Jazz in the Springtime

September heralds the arrival of two great pleasures in Johannesburg: the much anticipated warm lift of spring, and the Standard Bank Joy of Jazz Festival, which brings plenty of songbirds flying in to perform at the Sandton Convention Centre between September 24 and 26.

As always, the Standard Bank Joy of Jazz promises to field any amount of established heavyweights and thrilling new talent in its line up, which takes to the Dinaledi, Diphala, Conga and Mbira stages over three days near the end of September. The on-going growth of this annual jazz highlight recently saw the event being relocated to the Sandton Convention Centre, in order to accommodate the more then 20 000 concert goers from across the globe who are drawn by a host of South African, African and international jazz stars.
As August is, of course, Women’s Month, we thought this the perfect opportunity to highlight some of the great female performers set to sparkle this spring. One of these is French-American Cecile McLorin Salvant, a 28-year-old jazz vocalist who is already being lauded as a major star of the genre. Each time she steps up to the microphone, both the past and the future of jazz singing are invoked.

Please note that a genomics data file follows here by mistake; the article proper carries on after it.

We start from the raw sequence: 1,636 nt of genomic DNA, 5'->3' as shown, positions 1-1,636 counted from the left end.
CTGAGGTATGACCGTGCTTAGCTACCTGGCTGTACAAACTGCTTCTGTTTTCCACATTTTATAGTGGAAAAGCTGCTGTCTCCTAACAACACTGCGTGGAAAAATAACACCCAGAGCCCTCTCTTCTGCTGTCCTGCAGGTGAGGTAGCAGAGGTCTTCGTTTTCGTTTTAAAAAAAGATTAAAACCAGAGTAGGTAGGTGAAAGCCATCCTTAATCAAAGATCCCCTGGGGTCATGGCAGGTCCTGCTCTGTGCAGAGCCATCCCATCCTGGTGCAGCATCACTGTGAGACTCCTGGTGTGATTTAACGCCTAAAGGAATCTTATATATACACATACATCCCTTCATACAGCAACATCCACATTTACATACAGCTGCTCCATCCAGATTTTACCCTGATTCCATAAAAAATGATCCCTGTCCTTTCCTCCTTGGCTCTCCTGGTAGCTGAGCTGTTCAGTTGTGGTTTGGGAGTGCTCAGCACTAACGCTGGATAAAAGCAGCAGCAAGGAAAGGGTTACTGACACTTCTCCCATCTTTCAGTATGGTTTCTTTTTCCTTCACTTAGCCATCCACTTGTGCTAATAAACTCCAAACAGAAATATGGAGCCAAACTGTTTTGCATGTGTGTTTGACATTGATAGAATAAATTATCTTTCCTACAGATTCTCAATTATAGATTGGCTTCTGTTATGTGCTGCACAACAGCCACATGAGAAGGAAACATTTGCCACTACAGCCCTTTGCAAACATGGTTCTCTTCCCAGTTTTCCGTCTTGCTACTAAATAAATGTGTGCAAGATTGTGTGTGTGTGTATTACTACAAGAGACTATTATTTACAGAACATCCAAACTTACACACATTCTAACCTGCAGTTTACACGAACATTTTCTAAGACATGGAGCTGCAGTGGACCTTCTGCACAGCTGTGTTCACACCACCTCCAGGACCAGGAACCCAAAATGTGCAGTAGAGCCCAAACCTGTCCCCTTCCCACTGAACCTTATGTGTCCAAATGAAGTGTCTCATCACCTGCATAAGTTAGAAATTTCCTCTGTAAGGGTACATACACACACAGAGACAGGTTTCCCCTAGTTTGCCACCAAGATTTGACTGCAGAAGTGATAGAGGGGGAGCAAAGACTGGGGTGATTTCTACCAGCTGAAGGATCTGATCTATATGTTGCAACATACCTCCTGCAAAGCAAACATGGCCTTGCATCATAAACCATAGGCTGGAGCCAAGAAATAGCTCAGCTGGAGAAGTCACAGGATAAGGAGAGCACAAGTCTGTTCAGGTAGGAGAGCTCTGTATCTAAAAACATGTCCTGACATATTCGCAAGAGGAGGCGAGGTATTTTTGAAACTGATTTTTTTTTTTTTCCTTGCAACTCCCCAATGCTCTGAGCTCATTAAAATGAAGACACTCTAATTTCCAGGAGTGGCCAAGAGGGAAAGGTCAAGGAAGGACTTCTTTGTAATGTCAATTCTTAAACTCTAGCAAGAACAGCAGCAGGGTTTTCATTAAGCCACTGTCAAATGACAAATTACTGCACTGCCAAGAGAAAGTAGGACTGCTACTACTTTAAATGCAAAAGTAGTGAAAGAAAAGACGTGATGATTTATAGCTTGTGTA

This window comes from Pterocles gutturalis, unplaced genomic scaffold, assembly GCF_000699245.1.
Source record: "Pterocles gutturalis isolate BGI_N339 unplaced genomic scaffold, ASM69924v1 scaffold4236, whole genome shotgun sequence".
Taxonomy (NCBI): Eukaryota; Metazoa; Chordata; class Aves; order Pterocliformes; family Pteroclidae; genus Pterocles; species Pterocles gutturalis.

Salvant won first prize in the Thelonious Monk International Jazz Competition in 2010 and won four categories in the 2014 Downbeat Critics Poll: Jazz Album of the Year, Female Vocalist, Rising Star – Jazz Artist and Rising Star – Female Vocalist. She was also nominated for a Grammy Award in 2014 for her album WomanChild. ‘Cécile McLorin Salvant has just exploded onto the scene’, said Downbeat’s publisher Frank Alkyer following her success. ‘We knew WomanChild was a great record, but had no idea it would be honoured as Jazz Album of the Year. She’s going to be one of the most exciting acts on tour this year, too’. Audiences at the Standard Bank Joy of Jazz will be in the perfect position to put Alkyer’s claims to the acid test, when she steps onto the stage in September.